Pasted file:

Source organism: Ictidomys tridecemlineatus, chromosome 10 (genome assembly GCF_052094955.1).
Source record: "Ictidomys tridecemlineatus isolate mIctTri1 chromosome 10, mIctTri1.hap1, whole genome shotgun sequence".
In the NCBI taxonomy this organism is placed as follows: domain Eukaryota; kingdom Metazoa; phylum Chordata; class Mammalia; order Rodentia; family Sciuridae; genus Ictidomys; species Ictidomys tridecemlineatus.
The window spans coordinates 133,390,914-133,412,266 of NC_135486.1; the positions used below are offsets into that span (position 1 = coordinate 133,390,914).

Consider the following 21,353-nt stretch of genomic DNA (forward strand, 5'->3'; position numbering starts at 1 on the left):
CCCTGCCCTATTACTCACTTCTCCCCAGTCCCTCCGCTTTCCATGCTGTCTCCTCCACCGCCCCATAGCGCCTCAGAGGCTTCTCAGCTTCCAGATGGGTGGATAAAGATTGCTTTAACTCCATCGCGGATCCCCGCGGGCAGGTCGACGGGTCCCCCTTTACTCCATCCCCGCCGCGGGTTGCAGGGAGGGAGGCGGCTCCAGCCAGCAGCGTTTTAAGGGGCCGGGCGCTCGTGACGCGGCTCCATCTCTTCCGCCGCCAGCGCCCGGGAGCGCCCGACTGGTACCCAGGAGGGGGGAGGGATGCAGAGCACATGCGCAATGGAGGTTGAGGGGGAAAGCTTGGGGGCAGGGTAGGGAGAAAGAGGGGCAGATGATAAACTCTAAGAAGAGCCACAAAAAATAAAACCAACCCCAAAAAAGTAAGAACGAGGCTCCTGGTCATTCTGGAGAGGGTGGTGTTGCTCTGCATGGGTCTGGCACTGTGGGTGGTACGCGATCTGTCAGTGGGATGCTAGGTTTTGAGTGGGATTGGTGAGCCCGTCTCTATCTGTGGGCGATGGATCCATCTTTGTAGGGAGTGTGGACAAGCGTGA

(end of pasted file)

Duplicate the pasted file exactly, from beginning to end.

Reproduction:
Source organism: Ictidomys tridecemlineatus, chromosome 10 (genome assembly GCF_052094955.1).
Source record: "Ictidomys tridecemlineatus isolate mIctTri1 chromosome 10, mIctTri1.hap1, whole genome shotgun sequence".
In the NCBI taxonomy this organism is placed as follows: domain Eukaryota; kingdom Metazoa; phylum Chordata; class Mammalia; order Rodentia; family Sciuridae; genus Ictidomys; species Ictidomys tridecemlineatus.
The window spans coordinates 133,390,914-133,412,266 of NC_135486.1; the positions used below are offsets into that span (position 1 = coordinate 133,390,914).

Consider the following 21,353-nt stretch of genomic DNA (forward strand, 5'->3'; position numbering starts at 1 on the left):
CCCTGCCCTATTACTCACTTCTCCCCAGTCCCTCCGCTTTCCATGCTGTCTCCTCCACCGCCCCATAGCGCCTCAGAGGCTTCTCAGCTTCCAGATGGGTGGATAAAGATTGCTTTAACTCCATCGCGGATCCCCGCGGGCAGGTCGACGGGTCCCCCTTTACTCCATCCCCGCCGCGGGTTGCAGGGAGGGAGGCGGCTCCAGCCAGCAGCGTTTTAAGGGGCCGGGCGCTCGTGACGCGGCTCCATCTCTTCCGCCGCCAGCGCCCGGGAGCGCCCGACTGGTACCCAGGAGGGGGGAGGGATGCAGAGCACATGCGCAATGGAGGTTGAGGGGGAAAGCTTGGGGGCAGGGTAGGGAGAAAGAGGGGCAGATGATAAACTCTAAGAAGAGCCACAAAAAATAAAACCAACCCCAAAAAAGTAAGAACGAGGCTCCTGGTCATTCTGGAGAGGGTGGTGTTGCTCTGCATGGGTCTGGCACTGTGGGTGGTACGCGATCTGTCAGTGGGATGCTAGGTTTTGAGTGGGATTGGTGAGCCCGTCTCTATCTGTGGGCGATGGATCCATCTTTGTAGGGAGTGTGGACAAGCGTGA